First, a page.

You’ve probably heard about Prime Minister Justin Trudeau and his clumsy elbows by now—because Canadians accidentally elbowing each other is apparently world news worthy.
But in case you missed it: a couple of weeks ago, the House of Commons was preparing to vote on a controversial assisted-dying bill when a disruption sent the room into sudden chaos. In a heated moment, Trudeau purposefully strode into a group of the official opposition, grabbed one of them by the arm to march him to his seat, and accidentally elbowed a female Member of Parliament in the process.
Of course, in true Canadian fashion, Trudeau officially apologized—three times, at least. Maybe four. But the media still took to the story like a fraternity at Mardi Gras, gleefully celebrating the event with abandon. Using the stronger variety of terms in the thesaurus, they referred to it as “physical molestation” and an act of “violence against women.” Others saw it as more of a lapse in judgement, jokingly referring to it as “elbowgate” and “a brawl by Canadian standards.”
I’m not impressed with Trudeau’s actions. It’s embarrassing by anyone’s standards. No, I wouldn’t go so far to dub it “physical molestation”, but I agree that it was inappropriate, unwarranted, and unrefined.
But for me, the act itself wasn’t the most disappointing part of it. It’s what the act represented. It’s how Trudeau presented a contradiction with his behaviour—especially considering his election campaign was essentially designed “to bring sunshine and roses back to Parliament”. His display of arrogance and misuse of power was antithetical to everything he stands for, given the way he proudly calls himself a feminist, actively pursues gender parity and peace, and takes public stands against bullying.
How can a person be both? How can someone behave in a way that counters his or her own beliefs—standing for peace and equality one minute, and then doing the exact opposite? Does authenticity make room for inconsistency?
Welcome to my world. For years, I’ve been wrestling in this space of confusing contradictions, especially as a full-time justice seeker. It’s a field of “doing good”—and therefore, BEING good.
Things start falling apart when we discover that those “good people” in the non-profit world have actions that are antithetical to the mission of the organization. When they pay lip service and wear façades in order to be the person they want the world to see. The public face versus the private face. The idealized self versus the real self.
I didn’t expect to find discontinuity and disillusionment in the non-profit sphere. But I did. And it all started when I began my career working for a non-profit that sought to end global labour exploitation—by demanding their own staff to work eighty-hour work weeks for little or no pay. It made no sense. There was a stark contrast between WHAT they wanted to accomplish and HOW they were going to do it. Their actions didn’t line up with their mission.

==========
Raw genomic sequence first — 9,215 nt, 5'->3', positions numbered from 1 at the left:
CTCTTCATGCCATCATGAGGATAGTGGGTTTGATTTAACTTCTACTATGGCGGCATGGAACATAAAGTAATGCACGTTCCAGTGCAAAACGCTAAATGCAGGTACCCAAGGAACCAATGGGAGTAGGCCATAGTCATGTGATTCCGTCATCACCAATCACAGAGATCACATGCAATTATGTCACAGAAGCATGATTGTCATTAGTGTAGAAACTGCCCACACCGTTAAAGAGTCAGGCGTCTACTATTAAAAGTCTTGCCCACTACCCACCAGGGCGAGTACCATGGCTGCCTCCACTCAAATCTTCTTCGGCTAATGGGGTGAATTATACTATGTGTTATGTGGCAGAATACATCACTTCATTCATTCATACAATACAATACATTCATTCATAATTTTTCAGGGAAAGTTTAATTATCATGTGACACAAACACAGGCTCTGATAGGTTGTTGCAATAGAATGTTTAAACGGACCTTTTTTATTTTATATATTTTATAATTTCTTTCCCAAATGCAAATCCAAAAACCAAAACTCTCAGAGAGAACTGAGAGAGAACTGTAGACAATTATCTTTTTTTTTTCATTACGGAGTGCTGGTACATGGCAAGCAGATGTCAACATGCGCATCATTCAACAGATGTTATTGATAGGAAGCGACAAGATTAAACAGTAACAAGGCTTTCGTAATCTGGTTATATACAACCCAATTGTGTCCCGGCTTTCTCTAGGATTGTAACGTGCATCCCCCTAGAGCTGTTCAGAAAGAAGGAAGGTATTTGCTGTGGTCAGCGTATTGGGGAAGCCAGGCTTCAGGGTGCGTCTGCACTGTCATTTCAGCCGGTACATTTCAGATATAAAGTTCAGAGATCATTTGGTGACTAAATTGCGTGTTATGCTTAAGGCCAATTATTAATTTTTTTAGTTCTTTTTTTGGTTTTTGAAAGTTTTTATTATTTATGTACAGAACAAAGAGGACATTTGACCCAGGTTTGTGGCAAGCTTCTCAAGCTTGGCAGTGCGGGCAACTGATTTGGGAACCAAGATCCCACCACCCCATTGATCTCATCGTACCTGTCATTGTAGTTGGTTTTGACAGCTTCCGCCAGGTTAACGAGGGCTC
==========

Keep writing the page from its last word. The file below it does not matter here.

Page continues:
The deeper I moved into the non-profit and humanitarian world, the more I encountered these kinds of perplexing incompatibilities:
Philanthropists who steal $9 million from their own charity.
Aid organizations striving to end poverty while their CEOs earn millions of dollars.
Orphanages that abuse and neglect the children in their care.
Anti-trafficking agencies who falsify the stories of victims to garner donor support and more of the public spotlight.
The political arena has always carried a reputation for having misaligned values and breeding deceitfulness. But why do non-profits—entities designed for social good—cultivate a similar kind of culture?
I think the pressure to perform has a lot to do with it. Non-profit leaders are held to a different standard of ethics than the rest of us. And whenever we put someone up on a pedestal, we’re bound to start seeing two personalities emerge—like the anti-trafficking legend Somaly Mam, who has been described as being “polished and charming” with donors, and then “tyrannical, moody, erratic, and entitled” behind the scenes. (Read the full article here.)
Beginning to understand why non-profit leaders sometimes wear a virtuous veneer starts with a conversation about vulnerability. All of us fear emotional exposure and failure to some degree. We are terrified to be fully and deeply seen. We believe that our duty is to suffer for the sake of the cause in order to gain credibility. We demand nobility of ourselves in order to appear strong and valuable.
And so, we see leaders like Jason Russell from Invisible Children having a public breakdown after working himself into a state of exhaustion (and seeing his organization slowly crumble in the aftermath). We see an ordinary person like myself, who was so convinced that perfection was the only way to serve well that I burned myself out as a humanitarian in Southeast Asia while trying to reach an unattainable standard.